Although the histological analysis has revealed that the PLDLA constructs were biocompatible with bone tissue and were not cytotoxic during tissue repair, we assumed that some factors related to the porogen-leaching method used to manufacture the scaffolds may have affected the interactions between the PLDLA constructs and native tissue, thereby preventing better PLDLA scaffold-cell interaction and bone formation. Such factors include the lack of control of pore interconnectivity and pore size within the scaffold and the difficulty in obtaining scaffolds ~1mm thick (a thickness close to that of native calvarial). These factors may have influenced the scaffold permeability and hindered fluid diffusion through the polymeric network. This in turn would affect polymer degradation and hinder the transport of nutrients to the implanted area and to cells pre-seeded on scaffolds34-36.

Within the limits of this study, the contribution and influence of transplanted osteoblast-like cells in bone replacement could not be assessed in terms of enhanced bone formation. However, histological results provided evidences on the benefits of using PLDLA scaffolds as synthetic temporary matrix in bone repair process, supporting a better growth and distribution of bone formation within the implanted area that was not seen in the control group. The latter generally showed only a uniform, thin bone layer covering the defect.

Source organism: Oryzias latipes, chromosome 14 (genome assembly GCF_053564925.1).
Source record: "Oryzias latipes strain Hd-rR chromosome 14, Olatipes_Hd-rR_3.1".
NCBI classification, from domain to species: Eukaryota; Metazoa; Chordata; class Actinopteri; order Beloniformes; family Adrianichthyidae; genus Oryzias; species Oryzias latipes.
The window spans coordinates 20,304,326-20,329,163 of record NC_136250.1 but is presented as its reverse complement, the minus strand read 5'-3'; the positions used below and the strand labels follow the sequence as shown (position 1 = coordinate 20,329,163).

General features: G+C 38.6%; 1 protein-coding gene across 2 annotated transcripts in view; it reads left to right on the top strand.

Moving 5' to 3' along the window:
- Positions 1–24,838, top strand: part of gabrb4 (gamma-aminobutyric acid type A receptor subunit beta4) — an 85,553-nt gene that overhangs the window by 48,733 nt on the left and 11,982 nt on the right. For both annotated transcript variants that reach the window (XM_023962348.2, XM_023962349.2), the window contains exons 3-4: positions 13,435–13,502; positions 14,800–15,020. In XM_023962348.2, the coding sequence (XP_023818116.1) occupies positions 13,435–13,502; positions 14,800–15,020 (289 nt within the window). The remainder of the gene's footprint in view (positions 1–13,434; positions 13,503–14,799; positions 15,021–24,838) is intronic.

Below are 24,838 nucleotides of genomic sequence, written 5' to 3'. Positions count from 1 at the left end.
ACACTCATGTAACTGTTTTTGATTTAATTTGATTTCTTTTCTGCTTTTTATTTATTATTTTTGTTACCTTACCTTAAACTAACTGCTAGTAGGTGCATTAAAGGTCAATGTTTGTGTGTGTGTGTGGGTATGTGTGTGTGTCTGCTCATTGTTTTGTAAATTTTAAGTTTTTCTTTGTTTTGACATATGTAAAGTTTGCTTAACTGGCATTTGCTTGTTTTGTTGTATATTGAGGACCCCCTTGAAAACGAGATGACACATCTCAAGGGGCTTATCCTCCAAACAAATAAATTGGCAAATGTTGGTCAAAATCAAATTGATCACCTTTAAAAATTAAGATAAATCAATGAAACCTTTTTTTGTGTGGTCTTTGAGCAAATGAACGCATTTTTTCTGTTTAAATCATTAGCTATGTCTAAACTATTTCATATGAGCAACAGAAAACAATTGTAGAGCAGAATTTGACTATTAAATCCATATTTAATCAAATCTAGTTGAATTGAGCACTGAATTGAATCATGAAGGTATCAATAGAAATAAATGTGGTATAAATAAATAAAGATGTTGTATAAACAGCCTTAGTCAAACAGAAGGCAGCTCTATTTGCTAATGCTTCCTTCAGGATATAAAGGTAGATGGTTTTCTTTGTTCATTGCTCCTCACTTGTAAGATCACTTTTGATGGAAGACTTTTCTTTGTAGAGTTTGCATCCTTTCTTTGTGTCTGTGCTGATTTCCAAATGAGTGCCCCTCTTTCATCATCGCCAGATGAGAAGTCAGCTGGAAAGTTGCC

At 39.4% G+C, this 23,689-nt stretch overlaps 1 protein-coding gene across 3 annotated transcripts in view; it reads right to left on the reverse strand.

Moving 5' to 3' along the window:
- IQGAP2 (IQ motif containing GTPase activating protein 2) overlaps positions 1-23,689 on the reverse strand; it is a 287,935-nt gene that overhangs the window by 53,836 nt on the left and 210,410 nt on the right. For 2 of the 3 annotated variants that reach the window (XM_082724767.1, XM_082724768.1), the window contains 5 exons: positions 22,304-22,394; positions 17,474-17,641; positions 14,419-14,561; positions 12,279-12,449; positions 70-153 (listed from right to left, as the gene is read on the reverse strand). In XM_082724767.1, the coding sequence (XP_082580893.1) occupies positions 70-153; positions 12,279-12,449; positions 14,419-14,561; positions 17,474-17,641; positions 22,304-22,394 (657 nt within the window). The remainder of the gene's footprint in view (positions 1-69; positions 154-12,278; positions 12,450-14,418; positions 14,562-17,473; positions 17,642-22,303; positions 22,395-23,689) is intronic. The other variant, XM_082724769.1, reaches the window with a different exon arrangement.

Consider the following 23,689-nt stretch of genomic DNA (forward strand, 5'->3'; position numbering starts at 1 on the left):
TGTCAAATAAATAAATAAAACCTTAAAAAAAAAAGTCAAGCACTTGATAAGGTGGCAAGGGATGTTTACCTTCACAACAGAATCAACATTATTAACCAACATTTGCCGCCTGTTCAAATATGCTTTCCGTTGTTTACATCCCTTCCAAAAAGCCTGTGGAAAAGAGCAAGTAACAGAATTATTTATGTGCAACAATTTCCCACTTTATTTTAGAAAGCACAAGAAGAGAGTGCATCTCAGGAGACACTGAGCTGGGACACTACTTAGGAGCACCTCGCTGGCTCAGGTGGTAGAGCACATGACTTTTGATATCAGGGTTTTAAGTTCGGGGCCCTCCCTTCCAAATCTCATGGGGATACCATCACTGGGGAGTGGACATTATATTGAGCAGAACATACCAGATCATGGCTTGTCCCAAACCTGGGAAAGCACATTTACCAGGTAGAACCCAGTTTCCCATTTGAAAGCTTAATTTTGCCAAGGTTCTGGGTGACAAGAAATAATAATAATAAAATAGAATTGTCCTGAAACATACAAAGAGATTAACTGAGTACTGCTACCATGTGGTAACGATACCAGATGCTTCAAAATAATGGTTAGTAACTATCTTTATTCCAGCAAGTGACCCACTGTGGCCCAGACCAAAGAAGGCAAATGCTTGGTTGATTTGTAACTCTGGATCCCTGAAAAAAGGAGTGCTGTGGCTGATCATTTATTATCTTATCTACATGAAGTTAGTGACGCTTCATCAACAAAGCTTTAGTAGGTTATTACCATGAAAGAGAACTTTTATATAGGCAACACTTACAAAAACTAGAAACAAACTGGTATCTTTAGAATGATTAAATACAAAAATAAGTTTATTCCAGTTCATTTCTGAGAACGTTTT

CONCLUSIONS

The results of this study have shown the potential usefulness of PLDLA copolymer as a scaffold for bone replacement procedures. The porogen-leached scaffolds were biocompatible with bone tissue and supported and stimulated osteoblast-like cell growth and migration, and still indicate the maintenance of cell morphology. The use of PLDLA cell-scaffold constructs in vivo showed that the material was mechanically stable, with a degradation rate similar to that of bone formation. The 3D structure of the constructs facilitated tissue growth into the implanted area and stimulated better distribution of the starting points of bone formation. More detailed studies of PLDLA polymer as a scaffold for bone regeneration are needed to confirm its usefulness for bone tissue engineering.

Acknowledgements

This work was supported by Fundação de Amparo à Pesquisa do Estado de São Paulo (FAPESP, grant no. 2012/12081-2) and the National Institute of Science and Technology in Biofabrication (INCT-Biofabris).

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Received: September 16, 2015; Revised: November 29, 2015; Accepted: December 16, 2015